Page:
The scouting consensus entering this season was that the Padres had below-average defenders at shortstop, second base, first base and left field, so it is not surprising that the defense is off to a bad start. The hitting slump of left fielder Jesus Guzman improved the defense by giving more innings to Chris Denorfia, and center fielder Cameron Maybin's east-west skills remained an asset in the division's vast outfields, but Bud Black said the overall defense needed to improve. The team has made a league-high 24 errors and assorted other miscues. Three more errors Friday night increased the difficulty of the 5-3 victory over the Giants.
In fairness to the Padres, their ranking for defensive efficiency -- balls in play converted into outs -- is fifth in the majors. (For what it's worth, Padres officials have said home ballpark and pitching can skew that statistic, although some metrics attempt to adjust for ballpark.)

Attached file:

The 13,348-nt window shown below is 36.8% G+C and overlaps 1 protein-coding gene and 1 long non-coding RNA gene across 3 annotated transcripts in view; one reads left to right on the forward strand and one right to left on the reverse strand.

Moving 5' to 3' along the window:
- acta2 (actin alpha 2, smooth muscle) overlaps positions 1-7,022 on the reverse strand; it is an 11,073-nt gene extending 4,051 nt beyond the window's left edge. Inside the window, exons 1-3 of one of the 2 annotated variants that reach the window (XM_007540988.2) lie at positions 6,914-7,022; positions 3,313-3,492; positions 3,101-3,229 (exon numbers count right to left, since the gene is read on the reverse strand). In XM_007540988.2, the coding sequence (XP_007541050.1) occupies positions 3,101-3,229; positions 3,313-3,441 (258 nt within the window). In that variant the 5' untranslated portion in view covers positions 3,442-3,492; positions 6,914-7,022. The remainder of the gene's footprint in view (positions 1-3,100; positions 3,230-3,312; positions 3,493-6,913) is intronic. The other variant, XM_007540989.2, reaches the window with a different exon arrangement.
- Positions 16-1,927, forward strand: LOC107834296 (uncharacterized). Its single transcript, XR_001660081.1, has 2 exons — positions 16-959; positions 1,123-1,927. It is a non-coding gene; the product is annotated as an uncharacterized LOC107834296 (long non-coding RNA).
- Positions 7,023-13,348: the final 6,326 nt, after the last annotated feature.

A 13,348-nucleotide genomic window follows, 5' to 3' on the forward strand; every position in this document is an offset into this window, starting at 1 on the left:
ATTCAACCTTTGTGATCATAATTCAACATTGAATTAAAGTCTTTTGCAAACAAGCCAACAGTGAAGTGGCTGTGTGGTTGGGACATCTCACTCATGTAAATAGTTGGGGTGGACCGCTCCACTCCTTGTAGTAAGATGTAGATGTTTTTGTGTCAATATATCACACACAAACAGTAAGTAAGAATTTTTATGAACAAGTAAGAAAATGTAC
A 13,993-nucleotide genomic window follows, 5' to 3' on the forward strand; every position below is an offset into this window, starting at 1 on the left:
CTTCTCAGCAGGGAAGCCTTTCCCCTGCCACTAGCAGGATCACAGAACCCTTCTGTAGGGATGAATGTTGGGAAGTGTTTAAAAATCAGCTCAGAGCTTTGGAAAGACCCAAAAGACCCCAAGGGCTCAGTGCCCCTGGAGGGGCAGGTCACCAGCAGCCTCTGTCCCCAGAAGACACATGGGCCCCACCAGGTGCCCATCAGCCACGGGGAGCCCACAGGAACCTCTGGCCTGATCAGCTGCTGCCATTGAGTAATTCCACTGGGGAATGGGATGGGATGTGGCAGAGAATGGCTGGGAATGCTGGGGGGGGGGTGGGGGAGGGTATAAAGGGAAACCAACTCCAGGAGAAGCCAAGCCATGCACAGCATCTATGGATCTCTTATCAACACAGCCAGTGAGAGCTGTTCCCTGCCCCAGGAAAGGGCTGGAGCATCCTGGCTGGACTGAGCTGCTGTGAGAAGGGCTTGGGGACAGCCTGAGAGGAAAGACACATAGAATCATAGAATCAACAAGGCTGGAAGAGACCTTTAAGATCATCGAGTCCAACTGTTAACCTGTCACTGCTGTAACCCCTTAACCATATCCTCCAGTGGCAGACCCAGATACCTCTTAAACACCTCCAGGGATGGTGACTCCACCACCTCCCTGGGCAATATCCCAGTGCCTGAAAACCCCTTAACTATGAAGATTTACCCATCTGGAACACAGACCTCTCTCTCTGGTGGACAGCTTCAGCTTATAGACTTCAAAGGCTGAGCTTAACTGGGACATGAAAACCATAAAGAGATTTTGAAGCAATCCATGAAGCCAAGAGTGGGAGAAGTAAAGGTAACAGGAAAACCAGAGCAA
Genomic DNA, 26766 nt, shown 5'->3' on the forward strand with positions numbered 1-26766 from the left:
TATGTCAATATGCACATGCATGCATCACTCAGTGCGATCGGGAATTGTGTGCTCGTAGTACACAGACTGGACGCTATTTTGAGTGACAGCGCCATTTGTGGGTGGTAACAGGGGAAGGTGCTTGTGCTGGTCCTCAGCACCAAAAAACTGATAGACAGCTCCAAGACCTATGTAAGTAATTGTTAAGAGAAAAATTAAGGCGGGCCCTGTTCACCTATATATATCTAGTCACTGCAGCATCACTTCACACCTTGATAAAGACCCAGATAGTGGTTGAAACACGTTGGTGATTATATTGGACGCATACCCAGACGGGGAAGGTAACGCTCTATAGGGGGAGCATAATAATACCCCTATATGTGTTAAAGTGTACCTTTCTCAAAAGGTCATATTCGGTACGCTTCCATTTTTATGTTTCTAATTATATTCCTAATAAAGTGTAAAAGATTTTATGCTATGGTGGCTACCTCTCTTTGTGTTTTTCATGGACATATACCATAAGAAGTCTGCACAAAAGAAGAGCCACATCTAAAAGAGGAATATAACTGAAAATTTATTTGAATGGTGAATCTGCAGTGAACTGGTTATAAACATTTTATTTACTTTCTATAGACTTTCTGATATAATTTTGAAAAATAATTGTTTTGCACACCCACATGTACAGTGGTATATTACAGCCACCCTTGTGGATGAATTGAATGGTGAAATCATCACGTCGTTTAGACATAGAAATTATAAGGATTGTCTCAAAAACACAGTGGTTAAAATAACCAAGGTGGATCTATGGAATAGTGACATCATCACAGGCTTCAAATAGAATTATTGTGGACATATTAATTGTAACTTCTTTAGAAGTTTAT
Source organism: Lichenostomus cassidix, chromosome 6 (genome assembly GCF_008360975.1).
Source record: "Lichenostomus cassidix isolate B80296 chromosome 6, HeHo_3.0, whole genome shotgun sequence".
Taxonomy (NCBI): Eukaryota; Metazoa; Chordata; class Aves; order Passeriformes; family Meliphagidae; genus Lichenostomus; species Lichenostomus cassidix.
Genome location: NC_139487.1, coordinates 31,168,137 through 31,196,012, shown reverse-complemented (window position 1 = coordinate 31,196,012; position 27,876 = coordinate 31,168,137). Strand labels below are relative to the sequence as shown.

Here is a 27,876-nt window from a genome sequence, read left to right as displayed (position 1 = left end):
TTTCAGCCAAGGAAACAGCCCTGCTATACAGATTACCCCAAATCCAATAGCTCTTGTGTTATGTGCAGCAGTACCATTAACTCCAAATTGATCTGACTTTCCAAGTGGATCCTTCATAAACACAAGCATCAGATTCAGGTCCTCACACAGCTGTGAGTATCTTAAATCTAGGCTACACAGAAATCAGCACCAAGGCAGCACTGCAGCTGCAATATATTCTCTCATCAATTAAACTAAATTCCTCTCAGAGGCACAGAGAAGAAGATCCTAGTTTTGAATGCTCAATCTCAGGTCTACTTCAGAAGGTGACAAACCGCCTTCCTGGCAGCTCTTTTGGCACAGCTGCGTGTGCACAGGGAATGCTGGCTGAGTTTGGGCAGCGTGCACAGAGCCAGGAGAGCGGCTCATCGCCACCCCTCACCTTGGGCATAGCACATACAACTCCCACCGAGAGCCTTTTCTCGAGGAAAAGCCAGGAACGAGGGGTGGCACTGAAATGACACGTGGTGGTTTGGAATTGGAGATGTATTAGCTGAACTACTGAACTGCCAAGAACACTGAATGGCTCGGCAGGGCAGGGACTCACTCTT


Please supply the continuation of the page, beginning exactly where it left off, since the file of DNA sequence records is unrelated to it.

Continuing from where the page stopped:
None of the Padres players or coaches I've talked to are pleased with the team's defense. I'd grade the defense a D with a U for front office underachievement.
The Padres have a defensive advantage: Petco Park. The infield surface is said by players to be among the best in the major leagues. Former outfielder Dave Roberts rates the outfield surface as highly and says the tendency of flyballs to hang in the coastal air further aids outfielders here. Wind, rain, bone-chilling cold and searing heat are almost never an issue at Petco. Consider, too, that we're in a high-strikeout era. Add it all up and it's a veritable paradise for Padres defenders here in the early 21st Century.
The teaching talents of Padres major league coaches Glenn Hoffman, Roberts and Rick Renteria bode well for improvement this season. As an organization, however, the Padres should be doing better defensively nine seasons into the Petco Era.
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